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It Must Be Montgomery

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Contributor:
Stan Sutherland
Stan Sutherland

Colin Montgomery must be the best active golfer who has yet to break through with a major. But you wouldn’t think so if you read Gary Von Sickle’s article at golf.com

Sickle is a senior writer for Sports Illustrated so you’d think he’d know better. Although he does admit that the top 10, are “ranked on the basis of ability, recent form and my own totally biased opinion.”
Recent form may well suggest his choice of Kenny Perry at number 1 makes sense. But he headlines his article, “Best tour players without a major win.”

So let’s get serious since it’s around this time of the year with the approach of the final major that writers seemed to like to bring up the old hoary question.

It must be the case since the guys at pga.com  are also at it. Eight of them and only one of them makes sense-Craig Dolch who selects Colin Montgomerie

Craig writes, “No active player without a major title has had more playoff losses -- two, which is matched by Chris DiMarco -- and runner-up finishes (five) in the majors the last two decades than Monty, who gets another chance at this week's PGA Championship at Hazeltine. And I believe what Monty did in the 18th fairway at the 2006 U.S. Open at Winged Foot wasn't far behind Jean Van de Velde's collapse at the 1999 British Open at Carnoustie.”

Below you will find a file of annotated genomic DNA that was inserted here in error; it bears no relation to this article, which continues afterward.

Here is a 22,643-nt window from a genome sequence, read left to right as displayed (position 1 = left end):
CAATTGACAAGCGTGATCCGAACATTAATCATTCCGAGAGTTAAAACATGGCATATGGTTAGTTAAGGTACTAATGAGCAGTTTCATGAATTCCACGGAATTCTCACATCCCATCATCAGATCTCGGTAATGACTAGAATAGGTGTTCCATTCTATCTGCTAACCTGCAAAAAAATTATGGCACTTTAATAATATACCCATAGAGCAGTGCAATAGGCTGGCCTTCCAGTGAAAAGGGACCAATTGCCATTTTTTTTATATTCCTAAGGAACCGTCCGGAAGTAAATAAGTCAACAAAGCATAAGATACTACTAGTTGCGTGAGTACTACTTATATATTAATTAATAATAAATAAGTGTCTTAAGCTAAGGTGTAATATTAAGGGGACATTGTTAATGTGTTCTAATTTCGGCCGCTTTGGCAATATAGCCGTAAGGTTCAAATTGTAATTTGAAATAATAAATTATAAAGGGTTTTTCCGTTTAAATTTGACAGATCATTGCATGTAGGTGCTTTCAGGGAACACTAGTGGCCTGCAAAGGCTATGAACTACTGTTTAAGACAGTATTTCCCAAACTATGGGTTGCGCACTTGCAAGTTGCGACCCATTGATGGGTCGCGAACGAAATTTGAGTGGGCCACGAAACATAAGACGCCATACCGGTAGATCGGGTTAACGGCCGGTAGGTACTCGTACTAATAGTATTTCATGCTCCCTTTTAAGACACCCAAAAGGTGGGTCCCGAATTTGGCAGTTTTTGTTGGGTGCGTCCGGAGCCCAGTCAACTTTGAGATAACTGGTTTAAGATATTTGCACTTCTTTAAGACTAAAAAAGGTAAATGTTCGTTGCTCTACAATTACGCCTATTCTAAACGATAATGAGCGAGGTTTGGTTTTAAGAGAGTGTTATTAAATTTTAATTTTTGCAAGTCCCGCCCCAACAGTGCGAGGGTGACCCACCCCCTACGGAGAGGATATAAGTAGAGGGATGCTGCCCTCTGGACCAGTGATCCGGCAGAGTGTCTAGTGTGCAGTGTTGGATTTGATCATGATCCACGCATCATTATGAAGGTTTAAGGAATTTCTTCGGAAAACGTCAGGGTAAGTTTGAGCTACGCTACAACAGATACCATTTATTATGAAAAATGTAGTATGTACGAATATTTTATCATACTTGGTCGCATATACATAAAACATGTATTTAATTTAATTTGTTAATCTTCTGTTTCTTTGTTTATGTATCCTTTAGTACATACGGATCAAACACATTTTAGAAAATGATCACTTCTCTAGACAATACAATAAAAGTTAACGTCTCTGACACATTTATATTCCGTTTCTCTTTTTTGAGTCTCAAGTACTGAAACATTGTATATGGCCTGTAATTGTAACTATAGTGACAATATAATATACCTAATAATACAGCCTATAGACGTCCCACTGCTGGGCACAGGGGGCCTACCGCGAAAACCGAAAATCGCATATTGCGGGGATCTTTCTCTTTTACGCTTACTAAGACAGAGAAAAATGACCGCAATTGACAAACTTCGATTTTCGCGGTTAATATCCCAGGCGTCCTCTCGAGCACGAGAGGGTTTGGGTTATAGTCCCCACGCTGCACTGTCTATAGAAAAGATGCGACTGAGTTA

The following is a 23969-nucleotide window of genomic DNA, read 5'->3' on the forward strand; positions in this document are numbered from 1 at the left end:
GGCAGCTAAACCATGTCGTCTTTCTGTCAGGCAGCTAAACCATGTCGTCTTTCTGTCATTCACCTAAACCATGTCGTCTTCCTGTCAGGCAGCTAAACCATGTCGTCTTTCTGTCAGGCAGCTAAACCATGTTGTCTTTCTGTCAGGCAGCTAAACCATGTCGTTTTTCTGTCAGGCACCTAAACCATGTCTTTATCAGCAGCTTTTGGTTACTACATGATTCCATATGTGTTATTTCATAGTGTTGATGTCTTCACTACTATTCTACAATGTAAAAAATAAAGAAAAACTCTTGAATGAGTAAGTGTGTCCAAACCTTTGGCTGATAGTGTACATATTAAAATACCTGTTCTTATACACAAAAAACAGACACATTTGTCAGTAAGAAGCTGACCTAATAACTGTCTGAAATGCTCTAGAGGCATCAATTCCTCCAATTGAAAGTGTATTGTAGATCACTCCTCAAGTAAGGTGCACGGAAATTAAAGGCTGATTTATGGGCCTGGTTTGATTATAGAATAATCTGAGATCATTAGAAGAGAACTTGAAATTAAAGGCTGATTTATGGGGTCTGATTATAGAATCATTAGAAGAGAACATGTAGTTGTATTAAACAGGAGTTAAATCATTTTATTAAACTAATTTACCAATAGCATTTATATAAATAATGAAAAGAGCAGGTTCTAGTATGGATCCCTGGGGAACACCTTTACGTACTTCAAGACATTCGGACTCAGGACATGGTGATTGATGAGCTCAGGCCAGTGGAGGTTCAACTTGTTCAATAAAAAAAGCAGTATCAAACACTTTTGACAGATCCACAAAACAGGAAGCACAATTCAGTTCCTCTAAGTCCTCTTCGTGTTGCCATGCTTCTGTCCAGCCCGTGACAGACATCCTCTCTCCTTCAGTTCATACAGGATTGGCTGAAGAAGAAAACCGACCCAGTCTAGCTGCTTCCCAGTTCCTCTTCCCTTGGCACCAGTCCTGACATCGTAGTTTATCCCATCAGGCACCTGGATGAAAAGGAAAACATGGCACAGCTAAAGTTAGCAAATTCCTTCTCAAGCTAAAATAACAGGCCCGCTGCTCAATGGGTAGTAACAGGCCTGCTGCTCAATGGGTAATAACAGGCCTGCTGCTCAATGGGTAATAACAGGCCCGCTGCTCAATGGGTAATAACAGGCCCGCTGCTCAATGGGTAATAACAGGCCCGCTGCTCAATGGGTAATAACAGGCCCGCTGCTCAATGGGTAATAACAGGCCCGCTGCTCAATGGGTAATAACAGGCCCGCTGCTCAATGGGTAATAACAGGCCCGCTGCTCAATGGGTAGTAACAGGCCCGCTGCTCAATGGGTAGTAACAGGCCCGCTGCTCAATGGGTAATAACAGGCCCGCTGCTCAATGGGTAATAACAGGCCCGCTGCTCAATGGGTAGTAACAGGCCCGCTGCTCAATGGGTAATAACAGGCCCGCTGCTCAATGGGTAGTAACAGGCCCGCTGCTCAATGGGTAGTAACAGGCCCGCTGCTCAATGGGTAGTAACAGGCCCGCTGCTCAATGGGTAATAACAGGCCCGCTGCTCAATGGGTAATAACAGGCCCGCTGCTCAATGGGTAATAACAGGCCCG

Sickle, in his article, appears to suggest what Frank often says at the club, “He’s past his used by date.” When referring to people like me who’ve seen better, younger days.
However after Tom Terrific’s performance at Turnberry it’s still possible, since Monty’s only 46 and could still surprise us.

The PGA championship has a history of surprise winners as Mark Lamport-Stokes reminds us, “Of all the majors in recent times, the PGA attracts the strongest field and yet has been the most likely to throw up a surprise winner…Hazeltine last staged the PGA Championship in 2002 when American Rich Beem held off a charging Woods by one shot to win his only major title.”

And then the following year along came Shaun Micheel who won at Oak Hill and was ranked Number 169 prior to the tournament.
The BBC/Sports headline reads, “Woods aims to win ‘hardest’ major” And why is it the hardest? Because according to the BBC and the Woods himself, “…with almost all of the world's top 100 set to feature at Hazeltine, the world number one said: "This is the deepest field we get. "If you win this championship you have beaten the best field in all of golf."

The PGA has graciously given Monty a place at Hazeltine and the opportunity to prove to the naysayers that he’s not past his used by date.
Won’t back his chances with bawbees because it’s a wee bit long but if he gets his short game going there’s always the chance.
And this golf advice from Monty’s web site

“Over the years, I have learned that to become a successful golfer, it is not enough just to hit the ball well. You have learn how scramble, to get up and down when you miss a green and, above all else, learn to hit the right shot at the right time. Put in simple terms, you have to learn how to manage your game, something I hope my latest book 'The thinking man's guide to golf' will help you to achieve.”

Monty tells the story of how he was complementing a coach on the ball-striking of his fine young Swedish golf student. And the coach replied, “He does hit the ball well…but I’m afraid he’s still not much of a golfer.”
I hope that reply makes sense to you because if not you’ve still got a lot to learn about this game for a lifetime.

Slainte

Stan

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